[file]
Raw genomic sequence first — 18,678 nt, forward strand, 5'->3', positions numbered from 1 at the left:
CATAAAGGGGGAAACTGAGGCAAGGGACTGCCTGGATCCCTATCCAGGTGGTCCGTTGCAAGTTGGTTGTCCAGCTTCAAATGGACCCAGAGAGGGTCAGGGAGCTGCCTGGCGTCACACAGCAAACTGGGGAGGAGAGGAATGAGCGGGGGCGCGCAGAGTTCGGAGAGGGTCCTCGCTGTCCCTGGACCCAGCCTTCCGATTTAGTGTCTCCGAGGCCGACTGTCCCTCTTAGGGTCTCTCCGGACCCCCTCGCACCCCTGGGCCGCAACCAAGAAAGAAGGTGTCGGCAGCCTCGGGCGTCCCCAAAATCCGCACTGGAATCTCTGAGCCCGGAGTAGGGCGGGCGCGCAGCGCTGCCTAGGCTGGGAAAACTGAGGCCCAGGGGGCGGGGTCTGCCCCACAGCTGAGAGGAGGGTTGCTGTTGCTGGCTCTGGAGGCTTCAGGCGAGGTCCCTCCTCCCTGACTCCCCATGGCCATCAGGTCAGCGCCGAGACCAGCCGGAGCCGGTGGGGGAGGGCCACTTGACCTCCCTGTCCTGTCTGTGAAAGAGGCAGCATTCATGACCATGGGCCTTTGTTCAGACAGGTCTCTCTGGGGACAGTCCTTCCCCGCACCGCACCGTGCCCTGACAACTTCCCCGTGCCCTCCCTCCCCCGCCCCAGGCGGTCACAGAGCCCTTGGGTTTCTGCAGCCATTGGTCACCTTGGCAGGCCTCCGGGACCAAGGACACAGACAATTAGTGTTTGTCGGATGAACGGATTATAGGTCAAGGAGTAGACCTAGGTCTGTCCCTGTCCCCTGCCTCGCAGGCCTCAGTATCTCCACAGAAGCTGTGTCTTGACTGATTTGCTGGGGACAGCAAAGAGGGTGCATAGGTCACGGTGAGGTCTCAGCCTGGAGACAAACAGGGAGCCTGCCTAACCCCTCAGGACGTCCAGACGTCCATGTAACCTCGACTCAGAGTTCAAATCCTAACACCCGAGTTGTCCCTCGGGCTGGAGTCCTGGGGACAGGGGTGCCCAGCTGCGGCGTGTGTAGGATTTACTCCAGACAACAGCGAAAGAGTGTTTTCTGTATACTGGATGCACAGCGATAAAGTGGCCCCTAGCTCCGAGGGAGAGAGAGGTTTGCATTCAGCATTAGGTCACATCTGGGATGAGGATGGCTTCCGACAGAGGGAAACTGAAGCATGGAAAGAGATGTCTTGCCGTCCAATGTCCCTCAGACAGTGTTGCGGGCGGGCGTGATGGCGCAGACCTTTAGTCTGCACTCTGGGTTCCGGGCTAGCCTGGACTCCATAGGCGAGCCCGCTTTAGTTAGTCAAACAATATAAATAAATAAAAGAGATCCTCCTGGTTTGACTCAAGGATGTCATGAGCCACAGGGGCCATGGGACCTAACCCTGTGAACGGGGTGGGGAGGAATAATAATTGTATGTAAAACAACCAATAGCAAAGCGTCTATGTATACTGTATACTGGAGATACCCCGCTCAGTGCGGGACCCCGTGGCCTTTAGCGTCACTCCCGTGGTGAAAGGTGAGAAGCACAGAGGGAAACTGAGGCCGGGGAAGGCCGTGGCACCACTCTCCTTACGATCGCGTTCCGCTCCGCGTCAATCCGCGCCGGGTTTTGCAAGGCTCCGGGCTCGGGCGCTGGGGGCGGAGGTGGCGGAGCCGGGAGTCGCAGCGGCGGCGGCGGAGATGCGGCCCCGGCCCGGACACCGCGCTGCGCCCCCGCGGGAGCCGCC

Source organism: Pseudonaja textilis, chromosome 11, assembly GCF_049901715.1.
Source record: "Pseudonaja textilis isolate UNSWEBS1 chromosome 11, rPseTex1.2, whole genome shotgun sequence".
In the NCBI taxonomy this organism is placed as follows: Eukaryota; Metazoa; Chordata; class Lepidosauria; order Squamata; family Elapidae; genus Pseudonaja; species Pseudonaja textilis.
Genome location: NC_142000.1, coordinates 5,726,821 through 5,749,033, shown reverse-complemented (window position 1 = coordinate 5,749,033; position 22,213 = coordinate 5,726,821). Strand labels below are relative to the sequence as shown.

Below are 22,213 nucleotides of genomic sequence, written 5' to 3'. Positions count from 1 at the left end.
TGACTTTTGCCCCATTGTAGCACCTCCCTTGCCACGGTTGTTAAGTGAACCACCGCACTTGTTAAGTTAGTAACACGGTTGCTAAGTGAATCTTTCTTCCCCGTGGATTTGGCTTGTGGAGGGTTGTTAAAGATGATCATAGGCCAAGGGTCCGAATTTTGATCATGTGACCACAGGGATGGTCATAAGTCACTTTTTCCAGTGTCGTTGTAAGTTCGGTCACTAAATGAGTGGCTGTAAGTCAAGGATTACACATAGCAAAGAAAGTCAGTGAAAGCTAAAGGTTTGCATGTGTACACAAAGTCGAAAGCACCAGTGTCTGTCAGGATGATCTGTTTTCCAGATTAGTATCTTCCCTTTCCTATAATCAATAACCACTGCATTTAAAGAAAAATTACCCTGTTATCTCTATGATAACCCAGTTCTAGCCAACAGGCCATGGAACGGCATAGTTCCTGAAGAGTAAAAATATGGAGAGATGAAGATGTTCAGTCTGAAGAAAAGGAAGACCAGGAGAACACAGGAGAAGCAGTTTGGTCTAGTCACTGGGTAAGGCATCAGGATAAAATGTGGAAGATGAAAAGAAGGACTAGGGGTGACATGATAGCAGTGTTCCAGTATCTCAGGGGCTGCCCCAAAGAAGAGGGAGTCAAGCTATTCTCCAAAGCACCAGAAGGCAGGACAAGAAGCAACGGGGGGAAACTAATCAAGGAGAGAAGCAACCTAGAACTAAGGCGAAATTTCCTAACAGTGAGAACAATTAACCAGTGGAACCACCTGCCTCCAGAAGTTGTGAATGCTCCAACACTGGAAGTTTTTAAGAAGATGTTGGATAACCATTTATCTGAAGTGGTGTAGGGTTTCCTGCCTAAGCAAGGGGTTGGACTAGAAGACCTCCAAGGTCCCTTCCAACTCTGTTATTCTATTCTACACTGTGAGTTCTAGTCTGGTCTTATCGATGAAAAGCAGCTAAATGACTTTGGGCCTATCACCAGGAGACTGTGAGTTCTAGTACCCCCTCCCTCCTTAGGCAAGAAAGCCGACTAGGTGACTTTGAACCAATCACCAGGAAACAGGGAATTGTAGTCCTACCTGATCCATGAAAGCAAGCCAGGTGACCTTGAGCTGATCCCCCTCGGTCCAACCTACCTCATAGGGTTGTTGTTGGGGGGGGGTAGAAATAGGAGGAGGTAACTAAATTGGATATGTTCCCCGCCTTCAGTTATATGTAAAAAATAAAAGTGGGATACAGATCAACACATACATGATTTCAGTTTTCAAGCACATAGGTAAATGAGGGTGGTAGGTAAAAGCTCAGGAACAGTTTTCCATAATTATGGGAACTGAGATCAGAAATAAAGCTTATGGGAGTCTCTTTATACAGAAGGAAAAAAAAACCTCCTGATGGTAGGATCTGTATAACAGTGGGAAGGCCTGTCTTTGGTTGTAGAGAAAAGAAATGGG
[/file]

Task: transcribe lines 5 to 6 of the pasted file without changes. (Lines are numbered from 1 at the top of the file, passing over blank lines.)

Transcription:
In the NCBI taxonomy this organism is placed as follows: Eukaryota; Metazoa; Chordata; class Lepidosauria; order Squamata; family Elapidae; genus Pseudonaja; species Pseudonaja textilis.
Genome location: NC_142000.1, coordinates 5,726,821 through 5,749,033, shown reverse-complemented (window position 1 = coordinate 5,749,033; position 22,213 = coordinate 5,726,821). Strand labels below are relative to the sequence as shown.